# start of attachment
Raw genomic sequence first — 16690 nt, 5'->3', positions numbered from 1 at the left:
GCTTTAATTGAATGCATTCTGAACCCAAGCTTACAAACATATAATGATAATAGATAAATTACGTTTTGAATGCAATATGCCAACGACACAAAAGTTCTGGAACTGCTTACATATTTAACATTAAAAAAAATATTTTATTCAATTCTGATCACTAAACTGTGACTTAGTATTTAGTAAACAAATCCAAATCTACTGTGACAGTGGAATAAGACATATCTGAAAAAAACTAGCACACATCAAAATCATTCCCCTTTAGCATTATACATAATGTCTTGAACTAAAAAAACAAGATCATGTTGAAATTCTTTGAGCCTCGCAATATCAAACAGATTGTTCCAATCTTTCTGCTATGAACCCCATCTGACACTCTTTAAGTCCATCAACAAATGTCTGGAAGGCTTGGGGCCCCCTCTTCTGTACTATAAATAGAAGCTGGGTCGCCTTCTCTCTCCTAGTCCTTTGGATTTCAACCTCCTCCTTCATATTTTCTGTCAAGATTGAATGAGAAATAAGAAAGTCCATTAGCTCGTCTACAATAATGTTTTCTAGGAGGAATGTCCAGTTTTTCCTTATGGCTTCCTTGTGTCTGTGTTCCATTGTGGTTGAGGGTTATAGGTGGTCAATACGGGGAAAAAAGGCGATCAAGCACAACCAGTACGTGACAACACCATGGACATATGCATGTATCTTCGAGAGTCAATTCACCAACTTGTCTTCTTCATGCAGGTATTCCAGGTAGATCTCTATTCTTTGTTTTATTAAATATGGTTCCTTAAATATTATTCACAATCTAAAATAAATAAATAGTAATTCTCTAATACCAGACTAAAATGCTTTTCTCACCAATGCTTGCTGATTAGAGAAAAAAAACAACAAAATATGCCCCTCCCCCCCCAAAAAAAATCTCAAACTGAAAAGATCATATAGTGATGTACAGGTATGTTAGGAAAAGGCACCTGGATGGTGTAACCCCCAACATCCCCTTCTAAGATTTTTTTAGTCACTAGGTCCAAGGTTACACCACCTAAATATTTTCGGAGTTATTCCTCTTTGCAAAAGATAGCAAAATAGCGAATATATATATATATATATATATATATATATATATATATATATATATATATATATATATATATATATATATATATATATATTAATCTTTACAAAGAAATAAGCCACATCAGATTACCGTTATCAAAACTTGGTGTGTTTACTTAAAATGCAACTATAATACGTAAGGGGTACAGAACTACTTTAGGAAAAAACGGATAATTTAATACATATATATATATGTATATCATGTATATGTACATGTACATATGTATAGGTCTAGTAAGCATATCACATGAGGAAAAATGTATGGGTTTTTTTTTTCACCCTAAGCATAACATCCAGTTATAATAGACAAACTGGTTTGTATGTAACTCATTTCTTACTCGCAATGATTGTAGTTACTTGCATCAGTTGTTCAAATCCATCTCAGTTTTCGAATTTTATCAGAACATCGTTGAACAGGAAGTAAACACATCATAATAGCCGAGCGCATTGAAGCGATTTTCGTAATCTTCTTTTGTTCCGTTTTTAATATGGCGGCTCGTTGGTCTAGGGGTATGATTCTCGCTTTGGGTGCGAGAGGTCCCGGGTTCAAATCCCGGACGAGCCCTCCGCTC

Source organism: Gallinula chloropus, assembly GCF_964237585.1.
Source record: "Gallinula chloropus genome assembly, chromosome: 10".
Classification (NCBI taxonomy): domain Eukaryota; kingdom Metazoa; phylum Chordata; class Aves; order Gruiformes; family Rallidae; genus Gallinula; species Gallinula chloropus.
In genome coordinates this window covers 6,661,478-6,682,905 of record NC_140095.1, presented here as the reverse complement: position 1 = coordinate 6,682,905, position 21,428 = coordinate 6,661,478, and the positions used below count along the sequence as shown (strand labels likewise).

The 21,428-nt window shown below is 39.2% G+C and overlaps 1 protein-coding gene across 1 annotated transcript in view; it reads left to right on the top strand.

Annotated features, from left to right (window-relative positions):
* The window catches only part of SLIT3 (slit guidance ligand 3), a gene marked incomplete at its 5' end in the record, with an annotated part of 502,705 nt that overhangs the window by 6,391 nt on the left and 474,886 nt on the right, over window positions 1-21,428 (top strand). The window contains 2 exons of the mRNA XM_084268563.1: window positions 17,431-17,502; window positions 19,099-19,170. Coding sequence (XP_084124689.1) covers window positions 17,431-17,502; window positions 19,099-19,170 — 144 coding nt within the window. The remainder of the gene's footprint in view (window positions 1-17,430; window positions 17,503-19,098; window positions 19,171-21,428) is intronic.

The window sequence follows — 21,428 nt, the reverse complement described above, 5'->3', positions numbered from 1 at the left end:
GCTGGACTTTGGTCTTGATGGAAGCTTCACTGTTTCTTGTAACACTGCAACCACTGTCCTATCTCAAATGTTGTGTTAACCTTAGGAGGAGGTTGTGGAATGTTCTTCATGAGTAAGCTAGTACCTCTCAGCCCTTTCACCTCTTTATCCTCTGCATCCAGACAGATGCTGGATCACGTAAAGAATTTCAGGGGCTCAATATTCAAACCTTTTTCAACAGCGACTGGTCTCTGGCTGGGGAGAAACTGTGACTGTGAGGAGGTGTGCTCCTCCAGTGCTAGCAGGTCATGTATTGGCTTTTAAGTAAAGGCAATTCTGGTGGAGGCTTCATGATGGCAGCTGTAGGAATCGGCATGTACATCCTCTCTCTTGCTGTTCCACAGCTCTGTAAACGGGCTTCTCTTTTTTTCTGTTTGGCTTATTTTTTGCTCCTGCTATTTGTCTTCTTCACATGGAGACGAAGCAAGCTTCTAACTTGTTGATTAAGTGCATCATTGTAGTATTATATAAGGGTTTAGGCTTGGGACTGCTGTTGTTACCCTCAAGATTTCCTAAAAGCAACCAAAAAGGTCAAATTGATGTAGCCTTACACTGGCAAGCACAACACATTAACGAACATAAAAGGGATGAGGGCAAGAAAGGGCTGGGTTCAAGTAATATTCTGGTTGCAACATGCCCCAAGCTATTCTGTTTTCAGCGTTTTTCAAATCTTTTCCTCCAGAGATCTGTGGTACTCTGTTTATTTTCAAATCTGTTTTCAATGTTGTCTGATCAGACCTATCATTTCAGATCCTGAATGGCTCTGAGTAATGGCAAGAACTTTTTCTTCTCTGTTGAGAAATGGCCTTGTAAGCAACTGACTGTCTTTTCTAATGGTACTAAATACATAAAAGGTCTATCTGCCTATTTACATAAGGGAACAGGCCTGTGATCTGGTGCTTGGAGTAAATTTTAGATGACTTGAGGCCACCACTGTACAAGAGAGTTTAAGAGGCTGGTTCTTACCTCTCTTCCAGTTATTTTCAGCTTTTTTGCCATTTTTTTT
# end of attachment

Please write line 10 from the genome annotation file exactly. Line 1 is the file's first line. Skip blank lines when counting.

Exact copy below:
The window sequence follows — 21,428 nt, the reverse complement described above, 5'->3', positions numbered from 1 at the left end: